Mark D. Jordahl Conservation Concepts 256 775 295 126 Blog: http://conserveuganda.wordpress.com Website: http://www.ConservationConcepts.net

  26. We have already troubled environment to the extreme. Let there be other species too on the planet.

  27. boxset4less says:

    This sounded really sad to me too.

    http://www.boxset4less.com/

  28. Bill Lovett says:

    I lived two years in Kisiizi, Rukungiri, SW Uganda, and it was not apparant to me that Ugandan’s “hate trees”. But neither do they love them either. European cultures have a mythic perception of trees, based on folklore, and rekindled and reformed in the light of pressing climatic consideration. In SW Uganda, the pressure of “getting on in life” makes them think utilitarian about trees. Indeed, growing trees are big business. Farmers growing small stands of trees for commercail timber. I know people who grow trees as a form of pension – smoething ready and valuable in 20 years time. When we Westerners have plenty of life choices, as our parents do, then there’s time to look to the future and think – “trees are both beautiful and essential”. But both Rukungiri subsistant farmer and corulent Kampala business man think “what’s teh best use I can get out of that plot of land”.

  29. Your post deeply saddens me, I actually find it hard to believe that people would just cut down trees for no reason! But unfortunately I know it to be true. I live in South Africa and this year (with us hosting the Soccer World Cup) even the beautiful Jacarandas Pretoria is known for could not escape the chainsaw. I must admit though that most of the damage done lately was “in the name of development” before the tourists arrive, but ironically the road works the trees were cut down for are still unfinished at present, and all the tourists have already left!
    Next to my university a road was lined with HUGE palm trees (five people holding hands could not circumvent the trunk) these were bulldozed and leave us with a view of an ugly concrete wall, and no development to speak of.
    Africa is supposed be known for lush jungles and wild nature, why do they keep tearing it down all over the continent?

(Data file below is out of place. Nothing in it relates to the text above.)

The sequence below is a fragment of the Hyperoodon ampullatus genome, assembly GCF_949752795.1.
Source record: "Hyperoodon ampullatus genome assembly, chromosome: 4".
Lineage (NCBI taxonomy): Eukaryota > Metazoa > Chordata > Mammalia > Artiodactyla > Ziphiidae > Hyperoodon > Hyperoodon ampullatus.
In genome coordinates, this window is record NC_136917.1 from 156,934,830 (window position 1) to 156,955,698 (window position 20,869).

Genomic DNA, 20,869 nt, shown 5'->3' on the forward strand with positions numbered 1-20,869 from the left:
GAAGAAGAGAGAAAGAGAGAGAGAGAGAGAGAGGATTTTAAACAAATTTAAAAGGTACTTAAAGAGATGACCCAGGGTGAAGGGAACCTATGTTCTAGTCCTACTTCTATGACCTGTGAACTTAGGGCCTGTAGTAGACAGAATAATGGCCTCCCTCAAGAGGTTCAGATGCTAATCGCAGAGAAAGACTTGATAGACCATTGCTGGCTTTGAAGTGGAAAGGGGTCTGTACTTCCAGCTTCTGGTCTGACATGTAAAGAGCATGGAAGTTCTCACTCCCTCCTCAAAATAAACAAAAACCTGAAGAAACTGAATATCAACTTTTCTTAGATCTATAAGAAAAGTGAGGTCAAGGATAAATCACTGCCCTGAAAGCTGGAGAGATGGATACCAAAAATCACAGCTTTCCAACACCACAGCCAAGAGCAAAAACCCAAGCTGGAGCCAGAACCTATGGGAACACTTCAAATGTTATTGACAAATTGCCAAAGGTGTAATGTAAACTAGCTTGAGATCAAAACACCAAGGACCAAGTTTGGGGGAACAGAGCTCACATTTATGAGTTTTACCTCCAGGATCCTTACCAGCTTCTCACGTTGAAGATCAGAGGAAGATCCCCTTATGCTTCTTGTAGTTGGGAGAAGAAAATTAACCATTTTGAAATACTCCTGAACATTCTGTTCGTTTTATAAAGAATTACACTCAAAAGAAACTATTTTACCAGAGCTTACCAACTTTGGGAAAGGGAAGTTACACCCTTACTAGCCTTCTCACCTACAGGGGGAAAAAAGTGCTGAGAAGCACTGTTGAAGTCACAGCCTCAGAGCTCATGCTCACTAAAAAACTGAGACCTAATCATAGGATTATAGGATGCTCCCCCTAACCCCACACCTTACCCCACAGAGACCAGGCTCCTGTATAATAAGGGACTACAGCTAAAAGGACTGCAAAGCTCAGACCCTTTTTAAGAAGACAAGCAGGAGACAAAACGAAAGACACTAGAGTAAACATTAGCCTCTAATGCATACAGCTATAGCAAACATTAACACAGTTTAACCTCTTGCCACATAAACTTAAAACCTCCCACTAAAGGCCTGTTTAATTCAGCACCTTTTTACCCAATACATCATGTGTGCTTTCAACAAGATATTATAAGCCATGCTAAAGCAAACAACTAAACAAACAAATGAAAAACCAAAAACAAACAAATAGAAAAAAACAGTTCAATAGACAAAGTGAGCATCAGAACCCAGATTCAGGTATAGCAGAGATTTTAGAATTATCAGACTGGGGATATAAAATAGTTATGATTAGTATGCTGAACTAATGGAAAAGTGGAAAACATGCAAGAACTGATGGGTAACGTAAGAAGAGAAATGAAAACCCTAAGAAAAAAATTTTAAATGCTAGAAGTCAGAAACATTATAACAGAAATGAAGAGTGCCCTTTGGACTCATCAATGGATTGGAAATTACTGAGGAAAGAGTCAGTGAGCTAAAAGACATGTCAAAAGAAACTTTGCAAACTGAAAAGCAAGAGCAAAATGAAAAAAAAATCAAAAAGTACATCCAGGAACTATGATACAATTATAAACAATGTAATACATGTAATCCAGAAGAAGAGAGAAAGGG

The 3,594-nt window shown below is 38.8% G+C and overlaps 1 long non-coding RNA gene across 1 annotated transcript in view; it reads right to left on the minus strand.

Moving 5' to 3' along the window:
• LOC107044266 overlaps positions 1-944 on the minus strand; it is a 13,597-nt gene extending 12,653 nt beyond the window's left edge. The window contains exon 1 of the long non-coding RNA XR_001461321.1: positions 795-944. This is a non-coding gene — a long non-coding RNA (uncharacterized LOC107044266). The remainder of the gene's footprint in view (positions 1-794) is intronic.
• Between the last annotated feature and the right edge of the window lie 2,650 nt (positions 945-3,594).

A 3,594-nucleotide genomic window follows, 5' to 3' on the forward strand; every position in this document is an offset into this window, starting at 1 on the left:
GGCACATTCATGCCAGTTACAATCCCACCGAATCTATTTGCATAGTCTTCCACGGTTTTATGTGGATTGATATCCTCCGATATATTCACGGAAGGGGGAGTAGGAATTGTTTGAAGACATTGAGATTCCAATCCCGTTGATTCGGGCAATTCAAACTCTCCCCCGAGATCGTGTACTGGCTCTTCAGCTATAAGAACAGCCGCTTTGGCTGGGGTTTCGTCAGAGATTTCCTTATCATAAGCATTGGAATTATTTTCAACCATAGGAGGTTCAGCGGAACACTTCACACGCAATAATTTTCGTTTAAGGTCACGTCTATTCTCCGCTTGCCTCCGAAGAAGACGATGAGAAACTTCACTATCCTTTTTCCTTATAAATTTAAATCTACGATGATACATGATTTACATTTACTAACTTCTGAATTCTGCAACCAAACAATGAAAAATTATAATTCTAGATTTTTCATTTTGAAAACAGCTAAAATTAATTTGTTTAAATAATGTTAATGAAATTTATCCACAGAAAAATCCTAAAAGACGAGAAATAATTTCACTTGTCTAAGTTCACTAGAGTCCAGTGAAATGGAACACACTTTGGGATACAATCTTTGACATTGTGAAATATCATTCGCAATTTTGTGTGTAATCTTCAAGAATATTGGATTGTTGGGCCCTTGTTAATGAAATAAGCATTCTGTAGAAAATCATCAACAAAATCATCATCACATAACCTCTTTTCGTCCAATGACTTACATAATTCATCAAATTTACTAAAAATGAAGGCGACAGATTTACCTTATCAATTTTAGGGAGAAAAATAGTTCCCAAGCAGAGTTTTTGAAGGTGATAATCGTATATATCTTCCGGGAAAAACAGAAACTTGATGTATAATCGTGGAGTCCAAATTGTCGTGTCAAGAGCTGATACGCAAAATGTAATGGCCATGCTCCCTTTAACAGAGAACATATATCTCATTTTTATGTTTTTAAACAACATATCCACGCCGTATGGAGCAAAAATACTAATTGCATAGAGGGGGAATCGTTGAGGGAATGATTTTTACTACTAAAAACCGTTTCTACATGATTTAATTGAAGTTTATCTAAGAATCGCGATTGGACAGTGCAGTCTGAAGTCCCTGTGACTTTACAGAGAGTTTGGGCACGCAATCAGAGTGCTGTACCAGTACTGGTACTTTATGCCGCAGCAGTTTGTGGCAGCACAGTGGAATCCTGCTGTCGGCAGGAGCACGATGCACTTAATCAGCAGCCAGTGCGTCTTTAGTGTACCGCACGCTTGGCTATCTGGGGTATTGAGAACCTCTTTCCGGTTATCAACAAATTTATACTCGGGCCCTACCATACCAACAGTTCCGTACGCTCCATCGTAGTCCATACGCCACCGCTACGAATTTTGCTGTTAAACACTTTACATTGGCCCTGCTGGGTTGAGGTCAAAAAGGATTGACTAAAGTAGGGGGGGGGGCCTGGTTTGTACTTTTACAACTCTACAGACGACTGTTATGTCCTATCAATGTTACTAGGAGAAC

30. StageIsSet says:

    cutting trees like this is sad…this post has made me feel bad…

    http://www.stageisset.com

  31. goodenblogs says:

    Yeah, we have to wake up to our neighbors, Riding there dirt bikes.

  32. erebusetnox says:

    It was certainly true here in my New Englandy environment – they cut down every tree that could be had for farmland (although, if you do enough reading, one finds that the tribes occupying these lands, before us European types moved in, often clear-cut as well for their own purposes). Today, through most of the state forests here in the northeast, if you walk through on a hike, you encounter the remnants: old stone walls, and the sunken remnants of houses and buildings. And if anyone tries to claim that the U.S. has not been just as guilty, one only need look into the troubled history of the Great Smoky Mountains in Tennessee.
    It is my observation that many less-industrialized nations go through these growing pains before eventually arriving at the right place. Perhaps the help would be in the form of native populations that are fighting to KEEP their land intact – have them come and speak and share their wisdom. There is a huge movement afoot here in the U.S. on the part of the Native American tribes to promote environmentalism. It was the centerpiece of the most recent National Geographic, actually.

  33. WordCrafter says:

    Amazing. It appears that our Western culture is spreading over to Africa now. Destroy, build, replant in other places to replace the loss. The cycle goes on.

    thisoldsoul.wordpress.com